The UK has upped its war on terror as MPs backed air strikes in Syria by a thumping majority at a late-night vote.
Some 397 backed the UK Government’s proposal to escalate military action against Daesh, also known as IS, with 223 opposing the move.
RAF planes could now be bombing within hours, with most expected to fly out of Scottish bases.
The 10-hour debate got off to a bitter start with David Cameron coming under immediate fire from opposition MPs against the action who demanded he apologise for branding them “terrorist sympathisers” the night before.
He was repeatedly urged by Jeremy Corbyn and Angus Robertson among others to retract the remark made behind closed doors at a meeting of the Tory backbench 1922 committee.
But the Prime Minister only said that he respected those who had come to a different view and that there was “honour” in voting for and against.
Mr Corbyn said the PM’s remarks “demeaned” his office and “undermined the seriousness” of the issue.
He too was criticised, however, both for the abuse some Labour MPs have received from activists and for refusing to confirm whether he supported the current action in Iraq.
Shadow Foreign Secretary Hilary Benn received rapturous applause after he closed the debate for Labour arguing in favour of strikes.
Mr Cameron insisted the question facing MPs was a simple one whether to take on the “women-raping, Muslim-murdering, medieval monsters” or “wait for them to attack us”.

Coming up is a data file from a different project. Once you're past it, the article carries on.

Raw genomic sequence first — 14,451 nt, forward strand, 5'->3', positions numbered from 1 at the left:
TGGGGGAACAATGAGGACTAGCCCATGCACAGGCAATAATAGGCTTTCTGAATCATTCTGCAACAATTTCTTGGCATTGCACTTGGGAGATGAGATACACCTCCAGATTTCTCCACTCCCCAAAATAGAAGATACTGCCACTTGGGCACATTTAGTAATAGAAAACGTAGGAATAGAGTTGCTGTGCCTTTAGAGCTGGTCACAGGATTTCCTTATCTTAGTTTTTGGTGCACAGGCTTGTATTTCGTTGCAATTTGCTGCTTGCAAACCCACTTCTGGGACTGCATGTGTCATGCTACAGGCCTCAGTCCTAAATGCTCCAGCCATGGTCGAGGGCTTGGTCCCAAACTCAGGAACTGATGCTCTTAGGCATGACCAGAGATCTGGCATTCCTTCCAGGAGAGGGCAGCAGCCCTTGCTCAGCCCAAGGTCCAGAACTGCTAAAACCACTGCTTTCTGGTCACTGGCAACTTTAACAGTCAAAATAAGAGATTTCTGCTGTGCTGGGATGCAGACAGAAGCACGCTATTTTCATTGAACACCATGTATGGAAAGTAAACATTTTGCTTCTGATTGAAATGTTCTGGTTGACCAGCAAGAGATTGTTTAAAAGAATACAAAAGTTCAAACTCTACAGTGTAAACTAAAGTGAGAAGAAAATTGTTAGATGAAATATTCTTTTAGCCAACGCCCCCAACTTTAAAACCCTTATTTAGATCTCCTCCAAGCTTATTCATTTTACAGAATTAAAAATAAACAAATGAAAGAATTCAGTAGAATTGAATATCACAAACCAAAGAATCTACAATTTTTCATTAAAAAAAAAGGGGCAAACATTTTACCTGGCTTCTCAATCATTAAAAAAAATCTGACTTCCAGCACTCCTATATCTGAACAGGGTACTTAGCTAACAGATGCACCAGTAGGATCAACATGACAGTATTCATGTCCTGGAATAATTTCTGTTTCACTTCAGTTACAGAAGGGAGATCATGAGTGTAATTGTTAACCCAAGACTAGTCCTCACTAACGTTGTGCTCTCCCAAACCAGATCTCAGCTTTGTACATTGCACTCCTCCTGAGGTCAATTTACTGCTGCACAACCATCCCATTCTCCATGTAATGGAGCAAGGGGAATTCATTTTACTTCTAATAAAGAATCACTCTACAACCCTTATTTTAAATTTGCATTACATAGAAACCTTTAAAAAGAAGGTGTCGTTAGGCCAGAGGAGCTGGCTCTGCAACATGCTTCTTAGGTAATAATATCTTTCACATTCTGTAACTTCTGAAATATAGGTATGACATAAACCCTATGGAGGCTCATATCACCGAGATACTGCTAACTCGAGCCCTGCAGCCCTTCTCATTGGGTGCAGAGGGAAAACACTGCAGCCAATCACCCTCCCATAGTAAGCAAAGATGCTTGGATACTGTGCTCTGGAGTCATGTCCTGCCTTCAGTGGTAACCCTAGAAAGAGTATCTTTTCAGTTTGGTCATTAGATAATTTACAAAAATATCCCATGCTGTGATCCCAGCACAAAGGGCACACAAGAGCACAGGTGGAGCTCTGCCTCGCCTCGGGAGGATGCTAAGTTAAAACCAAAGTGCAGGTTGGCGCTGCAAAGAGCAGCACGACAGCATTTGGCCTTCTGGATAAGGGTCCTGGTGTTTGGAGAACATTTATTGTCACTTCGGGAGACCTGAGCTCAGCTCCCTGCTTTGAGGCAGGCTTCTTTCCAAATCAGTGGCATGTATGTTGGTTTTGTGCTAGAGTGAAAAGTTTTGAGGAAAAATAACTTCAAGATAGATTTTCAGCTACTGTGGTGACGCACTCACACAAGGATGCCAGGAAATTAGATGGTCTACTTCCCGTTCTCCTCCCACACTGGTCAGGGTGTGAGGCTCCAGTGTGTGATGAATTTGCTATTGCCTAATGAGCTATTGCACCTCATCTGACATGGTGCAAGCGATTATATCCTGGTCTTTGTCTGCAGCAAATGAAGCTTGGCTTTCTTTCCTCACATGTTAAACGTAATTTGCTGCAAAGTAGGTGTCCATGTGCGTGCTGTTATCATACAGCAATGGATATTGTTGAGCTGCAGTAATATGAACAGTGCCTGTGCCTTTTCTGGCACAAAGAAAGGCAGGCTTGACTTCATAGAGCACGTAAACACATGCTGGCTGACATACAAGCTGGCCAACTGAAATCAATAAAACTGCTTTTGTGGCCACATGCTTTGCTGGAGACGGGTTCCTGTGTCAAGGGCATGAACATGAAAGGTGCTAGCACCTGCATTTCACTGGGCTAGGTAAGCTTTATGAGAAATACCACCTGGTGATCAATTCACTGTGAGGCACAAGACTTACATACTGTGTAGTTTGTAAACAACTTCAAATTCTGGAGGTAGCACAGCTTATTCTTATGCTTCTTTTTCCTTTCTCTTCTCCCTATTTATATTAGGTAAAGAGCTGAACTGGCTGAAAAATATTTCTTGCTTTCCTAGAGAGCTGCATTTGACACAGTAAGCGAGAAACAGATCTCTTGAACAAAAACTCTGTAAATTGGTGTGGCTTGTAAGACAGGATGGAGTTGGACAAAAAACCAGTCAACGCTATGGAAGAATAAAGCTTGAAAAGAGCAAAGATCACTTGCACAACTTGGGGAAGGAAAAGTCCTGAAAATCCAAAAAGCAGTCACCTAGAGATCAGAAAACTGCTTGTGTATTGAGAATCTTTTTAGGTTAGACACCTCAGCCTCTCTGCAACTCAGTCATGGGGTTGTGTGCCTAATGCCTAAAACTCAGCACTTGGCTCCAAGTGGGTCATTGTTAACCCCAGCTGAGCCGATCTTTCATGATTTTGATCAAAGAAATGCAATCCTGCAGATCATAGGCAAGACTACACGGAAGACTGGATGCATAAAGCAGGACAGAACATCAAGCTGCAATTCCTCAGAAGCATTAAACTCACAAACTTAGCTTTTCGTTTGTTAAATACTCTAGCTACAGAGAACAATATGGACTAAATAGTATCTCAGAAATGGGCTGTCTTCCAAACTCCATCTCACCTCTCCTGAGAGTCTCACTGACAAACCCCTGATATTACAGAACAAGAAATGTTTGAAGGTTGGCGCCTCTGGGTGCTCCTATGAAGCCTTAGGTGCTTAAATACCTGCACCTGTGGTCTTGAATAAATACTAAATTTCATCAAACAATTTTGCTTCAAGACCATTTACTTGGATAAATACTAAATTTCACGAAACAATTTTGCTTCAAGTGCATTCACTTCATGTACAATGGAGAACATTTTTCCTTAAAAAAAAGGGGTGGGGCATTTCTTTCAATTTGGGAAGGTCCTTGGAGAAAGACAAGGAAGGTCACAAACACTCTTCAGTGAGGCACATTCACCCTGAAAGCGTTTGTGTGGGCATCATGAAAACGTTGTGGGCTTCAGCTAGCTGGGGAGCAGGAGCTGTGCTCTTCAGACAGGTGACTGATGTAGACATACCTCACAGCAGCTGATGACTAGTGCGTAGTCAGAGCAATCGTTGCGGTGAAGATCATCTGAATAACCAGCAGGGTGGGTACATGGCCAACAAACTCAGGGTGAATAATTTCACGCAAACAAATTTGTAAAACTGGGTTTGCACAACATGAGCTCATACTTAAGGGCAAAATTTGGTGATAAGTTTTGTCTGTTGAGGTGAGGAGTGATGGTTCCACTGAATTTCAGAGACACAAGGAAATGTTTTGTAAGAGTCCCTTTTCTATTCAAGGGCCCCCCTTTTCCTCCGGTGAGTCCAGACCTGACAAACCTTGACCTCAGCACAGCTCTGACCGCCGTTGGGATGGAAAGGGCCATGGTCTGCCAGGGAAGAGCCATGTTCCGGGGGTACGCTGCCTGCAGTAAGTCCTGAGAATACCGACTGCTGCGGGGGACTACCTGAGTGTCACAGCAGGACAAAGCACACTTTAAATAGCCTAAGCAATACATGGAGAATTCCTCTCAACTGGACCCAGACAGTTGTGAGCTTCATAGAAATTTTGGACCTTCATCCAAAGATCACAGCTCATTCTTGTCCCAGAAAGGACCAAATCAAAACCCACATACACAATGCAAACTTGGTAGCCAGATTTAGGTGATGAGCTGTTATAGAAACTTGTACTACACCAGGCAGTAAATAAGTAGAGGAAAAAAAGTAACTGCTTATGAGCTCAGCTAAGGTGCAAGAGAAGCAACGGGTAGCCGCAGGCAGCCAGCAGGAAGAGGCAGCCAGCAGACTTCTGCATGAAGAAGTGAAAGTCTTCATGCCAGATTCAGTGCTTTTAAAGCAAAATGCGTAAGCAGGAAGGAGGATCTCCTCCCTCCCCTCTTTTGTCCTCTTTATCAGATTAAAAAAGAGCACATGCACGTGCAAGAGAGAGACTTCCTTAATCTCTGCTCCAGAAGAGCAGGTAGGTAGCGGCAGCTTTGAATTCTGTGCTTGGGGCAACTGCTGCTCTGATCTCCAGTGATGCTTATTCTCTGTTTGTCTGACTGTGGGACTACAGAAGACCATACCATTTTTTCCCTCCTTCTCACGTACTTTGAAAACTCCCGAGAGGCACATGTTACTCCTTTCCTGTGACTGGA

He added: “It is Raqqa in Syria that is the HQ of this threat to our security.
“It is in Syria where they pump and sell the oil that does so much to help finance their evil acts.”
Over the course of the debate he was pressed for more detail on the 70,000 Free Syrian Army troops the UK Government has identified as the boots on the ground that would support air raids.
But he faced rebellion within his own ranks, with Foreign Affairs Committee member John Baron telling The Courier the Prime Minister had failed to make a “comprehensive, long-term and realistic strategy” for air strikes.
He said: “What we need is ground troops and where are the ground troops? I’ve just returned from the Middle East and we were being told there’s none left.
“The 70,000 figure is a figment of his imagination.”
During exchanges in the Commons, Mr Corbyn insisted it would be the extremists who would be able to capitalise on the strikes.
Mr Cameron accepted the local forces were “not ideal partners”, but stressed the significance of the UK’s precision targeting capabilities and pointed to some additional 20,000 Kurdish fighters with whom Britain could also work.
SNP Westminster leader Mr Robertson warned the UK Government faced a “huge problem with legitimacy and mandate” in Scotland.
Only Scottish Secretary David Mundell and his predecessor, Alistair Carmichael, voted for air strikes, while a poll showed 72% of Scots are opposed.
“In normal circumstances, in a normal country under these circumstances, the armed forces would not be deployed,” he added.